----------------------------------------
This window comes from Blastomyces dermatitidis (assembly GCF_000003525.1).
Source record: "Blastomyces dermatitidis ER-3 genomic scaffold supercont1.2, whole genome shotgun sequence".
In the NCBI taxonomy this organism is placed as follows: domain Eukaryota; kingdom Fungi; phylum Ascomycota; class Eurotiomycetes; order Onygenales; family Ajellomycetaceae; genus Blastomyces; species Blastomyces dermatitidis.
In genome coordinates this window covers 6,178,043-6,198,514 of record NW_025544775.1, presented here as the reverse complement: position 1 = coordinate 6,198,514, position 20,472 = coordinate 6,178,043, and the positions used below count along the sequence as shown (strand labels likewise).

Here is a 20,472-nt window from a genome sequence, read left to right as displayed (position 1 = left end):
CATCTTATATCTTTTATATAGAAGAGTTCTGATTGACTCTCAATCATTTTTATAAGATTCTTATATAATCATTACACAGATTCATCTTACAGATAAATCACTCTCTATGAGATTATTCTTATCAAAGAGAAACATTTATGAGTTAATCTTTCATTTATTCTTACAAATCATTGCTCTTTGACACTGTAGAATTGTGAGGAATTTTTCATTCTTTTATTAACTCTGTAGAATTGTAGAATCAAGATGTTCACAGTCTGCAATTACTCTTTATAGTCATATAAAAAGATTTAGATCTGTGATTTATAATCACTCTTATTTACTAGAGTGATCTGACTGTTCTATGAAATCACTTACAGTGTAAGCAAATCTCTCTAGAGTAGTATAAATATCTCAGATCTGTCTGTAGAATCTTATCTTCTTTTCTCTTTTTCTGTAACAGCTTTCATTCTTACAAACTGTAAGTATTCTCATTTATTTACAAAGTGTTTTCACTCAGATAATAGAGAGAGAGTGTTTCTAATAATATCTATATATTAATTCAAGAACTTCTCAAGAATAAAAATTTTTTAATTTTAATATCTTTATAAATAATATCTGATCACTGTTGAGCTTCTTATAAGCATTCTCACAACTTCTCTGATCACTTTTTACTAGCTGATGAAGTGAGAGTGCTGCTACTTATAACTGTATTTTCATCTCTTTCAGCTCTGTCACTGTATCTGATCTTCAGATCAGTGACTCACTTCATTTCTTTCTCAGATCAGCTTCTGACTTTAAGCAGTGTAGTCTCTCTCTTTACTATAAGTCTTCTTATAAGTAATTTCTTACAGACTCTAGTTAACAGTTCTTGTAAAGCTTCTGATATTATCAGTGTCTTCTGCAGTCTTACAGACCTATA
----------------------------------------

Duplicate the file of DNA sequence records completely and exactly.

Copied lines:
This window comes from Blastomyces dermatitidis (assembly GCF_000003525.1).
Source record: "Blastomyces dermatitidis ER-3 genomic scaffold supercont1.2, whole genome shotgun sequence".
In the NCBI taxonomy this organism is placed as follows: domain Eukaryota; kingdom Fungi; phylum Ascomycota; class Eurotiomycetes; order Onygenales; family Ajellomycetaceae; genus Blastomyces; species Blastomyces dermatitidis.
In genome coordinates this window covers 6,178,043-6,198,514 of record NW_025544775.1, presented here as the reverse complement: position 1 = coordinate 6,198,514, position 20,472 = coordinate 6,178,043, and the positions used below count along the sequence as shown (strand labels likewise).

Here is a 20,472-nt window from a genome sequence, read left to right as displayed (position 1 = left end):
CATCTTATATCTTTTATATAGAAGAGTTCTGATTGACTCTCAATCATTTTTATAAGATTCTTATATAATCATTACACAGATTCATCTTACAGATAAATCACTCTCTATGAGATTATTCTTATCAAAGAGAAACATTTATGAGTTAATCTTTCATTTATTCTTACAAATCATTGCTCTTTGACACTGTAGAATTGTGAGGAATTTTTCATTCTTTTATTAACTCTGTAGAATTGTAGAATCAAGATGTTCACAGTCTGCAATTACTCTTTATAGTCATATAAAAAGATTTAGATCTGTGATTTATAATCACTCTTATTTACTAGAGTGATCTGACTGTTCTATGAAATCACTTACAGTGTAAGCAAATCTCTCTAGAGTAGTATAAATATCTCAGATCTGTCTGTAGAATCTTATCTTCTTTTCTCTTTTTCTGTAACAGCTTTCATTCTTACAAACTGTAAGTATTCTCATTTATTTACAAAGTGTTTTCACTCAGATAATAGAGAGAGAGTGTTTCTAATAATATCTATATATTAATTCAAGAACTTCTCAAGAATAAAAATTTTTTAATTTTAATATCTTTATAAATAATATCTGATCACTGTTGAGCTTCTTATAAGCATTCTCACAACTTCTCTGATCACTTTTTACTAGCTGATGAAGTGAGAGTGCTGCTACTTATAACTGTATTTTCATCTCTTTCAGCTCTGTCACTGTATCTGATCTTCAGATCAGTGACTCACTTCATTTCTTTCTCAGATCAGCTTCTGACTTTAAGCAGTGTAGTCTCTCTCTTTACTATAAGTCTTCTTATAAGTAATTTCTTACAGACTCTAGTTAACAGTTCTTGTAAAGCTTCTGATATTATCAGTGTCTTCTGCAGTCTTACAGACCTATA